Then your eyes are on the bigger picture: Build a base, build a hydroponics factory for food, build food processors. There’s a lot to do already in the current build. I haven’t even touched upon leaving your own planet, exploring space.


A lot of time spent in Empyrion – Galactic Survival is spent in the crafting menus and micromanagement. I should point out here that I’m ….. How shall I put it ….Slow! I’m also daft as a brush and kept on dying rather a lot, due to really silly mistakes (top tip! Don’t decide to go on a mining trip at midnight). I actually found my time crafting enjoyable as it has a slight puzzle-like element to it.

In my forays so far I’ve managed to get a base up and running, get food processors going. I’m sure in the later game of space explorations, micromanagement will be taken care of by the array of machines available.

My plans now are to be clever enough to build some modes of transport and explore, not just the locality, but space and beyond.

I have very high hopes for Empyrion. I play a lot of these survival/building/crafting type games, I have found this to be one of the more captivating games in the genre, certainly one of the most playable and already has huge scope and massive ambition.

It’s also on Steam now for less than £14 which is a steal(price set to rise on completion).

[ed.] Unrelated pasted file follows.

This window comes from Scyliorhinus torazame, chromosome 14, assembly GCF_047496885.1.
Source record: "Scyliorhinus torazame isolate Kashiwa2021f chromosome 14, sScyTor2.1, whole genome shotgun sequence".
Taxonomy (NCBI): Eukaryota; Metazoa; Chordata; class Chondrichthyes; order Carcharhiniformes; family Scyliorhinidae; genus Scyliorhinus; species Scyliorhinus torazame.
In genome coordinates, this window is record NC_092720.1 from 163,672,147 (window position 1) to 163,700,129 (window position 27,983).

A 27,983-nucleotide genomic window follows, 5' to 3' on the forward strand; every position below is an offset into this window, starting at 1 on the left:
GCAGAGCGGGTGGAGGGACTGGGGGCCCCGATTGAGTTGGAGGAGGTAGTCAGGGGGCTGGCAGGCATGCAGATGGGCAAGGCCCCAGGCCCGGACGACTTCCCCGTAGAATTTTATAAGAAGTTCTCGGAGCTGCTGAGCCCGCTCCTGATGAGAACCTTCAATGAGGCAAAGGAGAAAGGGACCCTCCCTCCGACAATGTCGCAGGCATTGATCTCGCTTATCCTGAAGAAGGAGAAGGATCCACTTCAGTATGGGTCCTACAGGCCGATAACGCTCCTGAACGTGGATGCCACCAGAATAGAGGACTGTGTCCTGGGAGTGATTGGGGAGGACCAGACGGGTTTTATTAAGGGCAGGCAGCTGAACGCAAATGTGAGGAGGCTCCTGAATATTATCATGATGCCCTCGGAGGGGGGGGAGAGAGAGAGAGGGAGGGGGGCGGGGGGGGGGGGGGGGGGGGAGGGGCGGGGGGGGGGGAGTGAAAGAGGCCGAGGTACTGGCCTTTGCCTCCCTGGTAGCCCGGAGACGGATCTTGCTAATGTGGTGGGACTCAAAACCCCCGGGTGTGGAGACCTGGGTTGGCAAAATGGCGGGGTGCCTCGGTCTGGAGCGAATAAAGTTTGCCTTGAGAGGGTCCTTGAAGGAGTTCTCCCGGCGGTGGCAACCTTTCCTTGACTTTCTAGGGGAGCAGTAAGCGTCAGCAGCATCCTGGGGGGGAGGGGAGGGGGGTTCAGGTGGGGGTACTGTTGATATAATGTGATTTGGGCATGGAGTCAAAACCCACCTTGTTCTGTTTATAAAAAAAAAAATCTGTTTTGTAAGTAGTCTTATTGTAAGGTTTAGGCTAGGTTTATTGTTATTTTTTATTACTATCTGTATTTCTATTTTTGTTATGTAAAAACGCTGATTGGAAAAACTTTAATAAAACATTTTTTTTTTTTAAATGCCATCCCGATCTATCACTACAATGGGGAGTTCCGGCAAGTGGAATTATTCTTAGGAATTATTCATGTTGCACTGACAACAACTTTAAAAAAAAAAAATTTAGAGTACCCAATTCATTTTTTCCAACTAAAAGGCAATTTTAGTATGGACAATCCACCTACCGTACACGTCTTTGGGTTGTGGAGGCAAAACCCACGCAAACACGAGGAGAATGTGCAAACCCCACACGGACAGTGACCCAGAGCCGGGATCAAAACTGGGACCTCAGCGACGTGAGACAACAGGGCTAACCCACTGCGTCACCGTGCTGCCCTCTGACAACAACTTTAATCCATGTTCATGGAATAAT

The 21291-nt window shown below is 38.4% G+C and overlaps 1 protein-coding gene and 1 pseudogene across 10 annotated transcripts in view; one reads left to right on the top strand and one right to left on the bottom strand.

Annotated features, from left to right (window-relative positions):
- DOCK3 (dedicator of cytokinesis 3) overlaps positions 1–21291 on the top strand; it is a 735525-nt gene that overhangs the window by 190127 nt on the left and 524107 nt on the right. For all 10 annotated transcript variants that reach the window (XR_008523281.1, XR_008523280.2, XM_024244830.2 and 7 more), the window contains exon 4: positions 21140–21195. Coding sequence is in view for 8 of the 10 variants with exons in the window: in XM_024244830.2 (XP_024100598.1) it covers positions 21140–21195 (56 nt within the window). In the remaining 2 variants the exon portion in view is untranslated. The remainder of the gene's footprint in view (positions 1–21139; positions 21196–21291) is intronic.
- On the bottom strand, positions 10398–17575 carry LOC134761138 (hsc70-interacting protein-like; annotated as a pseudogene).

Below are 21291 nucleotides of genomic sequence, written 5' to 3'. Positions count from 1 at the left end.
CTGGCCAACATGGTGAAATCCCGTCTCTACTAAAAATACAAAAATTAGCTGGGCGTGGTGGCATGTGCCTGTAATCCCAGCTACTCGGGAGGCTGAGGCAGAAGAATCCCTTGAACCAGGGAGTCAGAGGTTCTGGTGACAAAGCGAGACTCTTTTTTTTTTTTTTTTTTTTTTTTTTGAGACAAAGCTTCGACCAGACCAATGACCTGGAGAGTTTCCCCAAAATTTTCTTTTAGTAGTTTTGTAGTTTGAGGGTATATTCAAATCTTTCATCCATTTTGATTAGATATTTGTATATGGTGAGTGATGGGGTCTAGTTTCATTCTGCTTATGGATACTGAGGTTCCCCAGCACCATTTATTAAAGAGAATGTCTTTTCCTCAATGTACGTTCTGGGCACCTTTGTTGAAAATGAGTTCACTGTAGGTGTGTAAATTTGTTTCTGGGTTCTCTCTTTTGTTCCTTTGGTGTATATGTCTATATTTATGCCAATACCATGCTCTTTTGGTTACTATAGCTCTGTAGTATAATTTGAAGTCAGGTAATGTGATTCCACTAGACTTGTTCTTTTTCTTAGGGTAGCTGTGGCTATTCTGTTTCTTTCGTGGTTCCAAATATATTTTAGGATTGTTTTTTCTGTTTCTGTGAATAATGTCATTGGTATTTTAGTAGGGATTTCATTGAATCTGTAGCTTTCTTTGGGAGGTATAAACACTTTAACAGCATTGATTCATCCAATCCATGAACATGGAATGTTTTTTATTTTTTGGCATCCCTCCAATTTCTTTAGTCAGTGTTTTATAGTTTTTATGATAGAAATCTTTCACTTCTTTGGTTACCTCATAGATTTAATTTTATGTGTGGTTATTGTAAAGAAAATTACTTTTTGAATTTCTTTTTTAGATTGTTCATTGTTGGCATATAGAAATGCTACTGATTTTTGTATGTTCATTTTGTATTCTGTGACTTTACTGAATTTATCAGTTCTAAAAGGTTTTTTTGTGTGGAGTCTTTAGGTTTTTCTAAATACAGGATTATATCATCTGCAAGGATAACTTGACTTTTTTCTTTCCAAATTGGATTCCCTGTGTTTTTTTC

Engaging, absorbing, fascinating.


In its current build the monsters feel a bit low rent (think 1970’s Doctor Who).

RimWorld Preview (The Game That Made Me Kill My Pets)

bedroomfight review

Let’s get to RimWorlds dirty, sordid and sleazy heart right from the start: RimWorld made me lose sleep, RimWorld made me mentally ill. Hell! RimWorld made me murder my pets!

Actually, what the hell is Rimworld? Am I trying to groom you all with some perverse porno bestial murdering snuff game!? Well of course, if I could I certainly would…. But no, RimWorld is seductively twisted in other ways, whilst being wholeheartedly wholesome in others.

RimWorld is a survival simulation colony building game. DON’T RUN AWAY! It’s a bloody good one and has more in common with the likes of Theme Hospital than it does with the countless DayZ survival clones crowding the market at the moment.